Discussion in 'Spey Clave' started by shawn k, Feb 8, 2007.
All it takes to get on "The List" is a credit card.
T&T, and Orvis make their blanks in house here in the US too. And I think Dan Craft is also among those who have their blanks made in the US.
Meiser uses CTS to make his blanks for him because they are one of the best and most innovative composite tubing manufacturers and composite engineering firms in the world. In short, CTS has the expertise to do what Bob is looking for in high performance, multi-modulus graphite blank construction and is willing to make small numbers of a given blank (including variations of each one) for him to his design specifications. He is just as much a boutique builder as Kerry.
Back to the discussion this started out as. TFO, ECHO and other lower priced Asian companies provide a decent product at a low price to those looking for bargains. That is why they are successful. It is not because they have superior product or innovative designs and materials. It is simply because they offer a decent casting product at a low price, nothing more. However, the more of this type of product we buy, the fewer rod building jobs are left in the US, which means only the very expensive, high end and boutique builders will be left to do any innovation in rod design or materials. Don't know how many of you know this; but just 30 years ago there were a lot more rod manufactuers in the US and they employed a fair number of people making everything from fly rods to spinning rods to casting rods to offshore rods. There aren't many of them left today. And it is due to cheap labor being used to build rods offshore in Asia.
I'm not saying its a good thing that manufacturing is moving abroad, but its sort of a fact of life. We're all consumers and we want to buy cheap goods (think about the last thing you bought other than a flyrod), and the fact is we're living in a global economy.
I dont think anyone thinks they're going to get a meiser with a different label for 325 dollars, but what TFO will be offering is a relatively well designed rod for an affordable price. There is a place for that in the market, and I dont think its any knock on Meiser or any other boutique/upscale rod maker. So why the heated posts?
what i don't understand ?? are these cheap goods or affordable price. i don't buy cheap goods. i have to little time to enjoy my sport so i won't be spending it with cheap goods, i would rather have a good used goods.you can find those with affordable prices. when you buy cheap it never gets any better it will always be cheap.
And you'll alway know you didn't buy what you wanted ...:rofl: That said, 'cheap is not always bad,' gather Wal-Mart is China's 7th LARGEST international trading partner.
Without going into TFO’s proprietary methods of design and development, I can assure you that there is no fly rod copying machine, and no boutique fly rods have ever traveled across the Pacific in a TFO box marked, “ Please make 100 copies.”
I know that there are certain fly rod manufacturers who would like you to believe that their designs are being copied by TFO, but it is utter nonsense, and frankly, I find it an insult to some of the greatest people in our sport, who do the real development work.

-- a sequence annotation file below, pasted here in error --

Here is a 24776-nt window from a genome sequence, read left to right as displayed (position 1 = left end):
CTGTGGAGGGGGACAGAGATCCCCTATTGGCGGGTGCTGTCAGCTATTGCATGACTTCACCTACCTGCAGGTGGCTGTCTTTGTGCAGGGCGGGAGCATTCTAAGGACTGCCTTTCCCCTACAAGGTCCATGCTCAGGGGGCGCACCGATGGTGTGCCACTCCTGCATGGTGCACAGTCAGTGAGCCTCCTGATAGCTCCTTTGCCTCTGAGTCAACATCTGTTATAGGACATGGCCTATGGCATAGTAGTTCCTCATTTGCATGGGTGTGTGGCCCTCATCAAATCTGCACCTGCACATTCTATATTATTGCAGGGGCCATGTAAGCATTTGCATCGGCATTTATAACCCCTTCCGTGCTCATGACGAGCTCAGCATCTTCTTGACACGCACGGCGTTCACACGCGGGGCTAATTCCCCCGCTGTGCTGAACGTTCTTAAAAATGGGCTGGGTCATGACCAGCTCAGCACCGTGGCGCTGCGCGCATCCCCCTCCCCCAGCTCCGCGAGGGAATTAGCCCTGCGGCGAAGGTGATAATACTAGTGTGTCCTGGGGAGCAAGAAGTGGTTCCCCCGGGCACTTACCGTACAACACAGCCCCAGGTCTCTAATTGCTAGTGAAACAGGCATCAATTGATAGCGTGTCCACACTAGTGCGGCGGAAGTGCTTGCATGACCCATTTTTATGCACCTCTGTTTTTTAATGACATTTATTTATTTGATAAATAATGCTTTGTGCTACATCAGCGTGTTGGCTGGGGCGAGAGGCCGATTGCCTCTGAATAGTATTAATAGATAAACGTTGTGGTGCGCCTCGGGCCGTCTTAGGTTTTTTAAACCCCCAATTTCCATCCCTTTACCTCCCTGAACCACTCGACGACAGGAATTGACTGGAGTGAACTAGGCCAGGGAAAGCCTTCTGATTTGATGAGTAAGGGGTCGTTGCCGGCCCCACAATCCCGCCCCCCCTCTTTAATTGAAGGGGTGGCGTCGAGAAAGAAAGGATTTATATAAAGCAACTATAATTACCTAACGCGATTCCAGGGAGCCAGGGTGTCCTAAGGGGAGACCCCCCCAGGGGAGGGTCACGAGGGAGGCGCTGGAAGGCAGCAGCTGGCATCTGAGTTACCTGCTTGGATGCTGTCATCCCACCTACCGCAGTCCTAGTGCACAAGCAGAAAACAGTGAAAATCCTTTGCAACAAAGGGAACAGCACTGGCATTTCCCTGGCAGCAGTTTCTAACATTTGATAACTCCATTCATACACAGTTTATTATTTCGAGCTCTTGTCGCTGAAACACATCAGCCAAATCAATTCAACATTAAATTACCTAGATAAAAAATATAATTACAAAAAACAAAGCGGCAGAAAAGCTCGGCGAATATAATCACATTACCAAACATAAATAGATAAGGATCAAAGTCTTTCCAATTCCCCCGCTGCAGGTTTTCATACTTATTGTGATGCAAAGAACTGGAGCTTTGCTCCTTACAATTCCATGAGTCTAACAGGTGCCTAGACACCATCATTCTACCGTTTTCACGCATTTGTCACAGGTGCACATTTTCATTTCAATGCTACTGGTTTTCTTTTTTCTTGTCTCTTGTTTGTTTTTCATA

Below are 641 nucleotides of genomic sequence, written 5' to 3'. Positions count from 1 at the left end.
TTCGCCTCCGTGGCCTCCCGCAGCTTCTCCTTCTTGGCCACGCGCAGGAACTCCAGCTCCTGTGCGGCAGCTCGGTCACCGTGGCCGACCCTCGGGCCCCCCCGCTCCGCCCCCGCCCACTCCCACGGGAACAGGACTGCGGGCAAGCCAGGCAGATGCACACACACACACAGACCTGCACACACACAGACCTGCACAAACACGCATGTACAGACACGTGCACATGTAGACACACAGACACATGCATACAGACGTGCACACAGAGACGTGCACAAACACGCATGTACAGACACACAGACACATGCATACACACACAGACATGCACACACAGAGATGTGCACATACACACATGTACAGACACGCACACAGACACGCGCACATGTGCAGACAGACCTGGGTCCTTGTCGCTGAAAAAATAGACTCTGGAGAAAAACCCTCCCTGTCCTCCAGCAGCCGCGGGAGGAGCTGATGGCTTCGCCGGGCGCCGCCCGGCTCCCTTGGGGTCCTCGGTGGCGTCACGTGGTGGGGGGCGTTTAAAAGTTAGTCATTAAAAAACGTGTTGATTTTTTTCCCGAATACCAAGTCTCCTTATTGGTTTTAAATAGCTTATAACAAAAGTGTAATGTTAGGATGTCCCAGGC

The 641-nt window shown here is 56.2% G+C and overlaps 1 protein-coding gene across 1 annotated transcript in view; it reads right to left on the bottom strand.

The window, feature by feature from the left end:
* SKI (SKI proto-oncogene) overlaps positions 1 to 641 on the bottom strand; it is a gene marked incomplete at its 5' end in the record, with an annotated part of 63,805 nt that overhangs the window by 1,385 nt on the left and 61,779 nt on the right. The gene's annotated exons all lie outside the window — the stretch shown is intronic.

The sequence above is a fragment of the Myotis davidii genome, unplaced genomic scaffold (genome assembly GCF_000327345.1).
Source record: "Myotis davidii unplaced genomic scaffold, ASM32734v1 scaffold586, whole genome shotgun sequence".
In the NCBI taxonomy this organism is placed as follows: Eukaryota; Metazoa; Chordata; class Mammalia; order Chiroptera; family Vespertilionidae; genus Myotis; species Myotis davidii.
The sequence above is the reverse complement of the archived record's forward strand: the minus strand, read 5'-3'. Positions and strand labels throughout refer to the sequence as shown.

If you want to make the best fly rods, you get the best people you can to develop them, and with folks like Lefty Kreh, Ed Jaworowski, and now Bob Meiser and Mike Kinney doing the development, I am confident in TFO’s ability to make the best fishing tools in the world.
And for those of you who don’t think our tools are yet up to your specific level of flyfishing, then you must be operating at a higher level than the folks listed above.
In which case, we would love to hear from you about how we can improve TFO fly rods performance.
Advisory Staff TFO
Just a quick word about cork grip quality:
The difference between a really great, smooth cork grip, and an average one, is really in the number of cork rings you are willing to leave on the floor of the workshop, at something like a dollar-and-a-quarter each.
If you are making a fishing pole for sale at seven-hundred-dollars, you can justify a grip which costs fifty-bucks or more. You can't really do that if you are making a rod to sell for a hundred dollars retail!
Have a look at the grips and finish on the new TFO 10th anniversary 5 & 8-weight rods.
Jay- I think if you review the whole thread and other comments about TFO on this board you will find that most people here are very pleased with the products TFO has come out with and expect these new spey rods to be something great.
If you send me one of the rods I would be happy to take it for a run and spread the word as to its casting ability.
Getting the greatest spey rod designer in the world (Bob is the greatest) will not enable you to make the best rods in the world. You have to use the best materials and components, too. It was my understanding that TFO wants to make the best rod in the business at an affordable/low price. That is totally cool, but don’t get all bent out of shape and act like your rods stand up to Burkies or Bob’s because they don’t. The materials, design, and finishing work do not stand up to them. Maybe your rods are better values, but they are not the best. This is constructive criticism, so do not take it as a slam, but you asked “how we can improve TFO fly rods performance” in reference to your ability to “make the best fishing tools in the world.” To improve you could use higher quality graphite, better cork, better reel seats. Better design would be to turn the cork down some and give it some shape, lighten the blanks, keep the big globs of epoxy on the tread and off the guides, faster recover would be nice, and better guides and tip-tops. I like TFO (love Bob and Mike) and I can’t wait to cast the new spey rods. If you want to say "best rod for the $" that is great but don’t act hurt if someone tells you they are not the greatest rods in the world.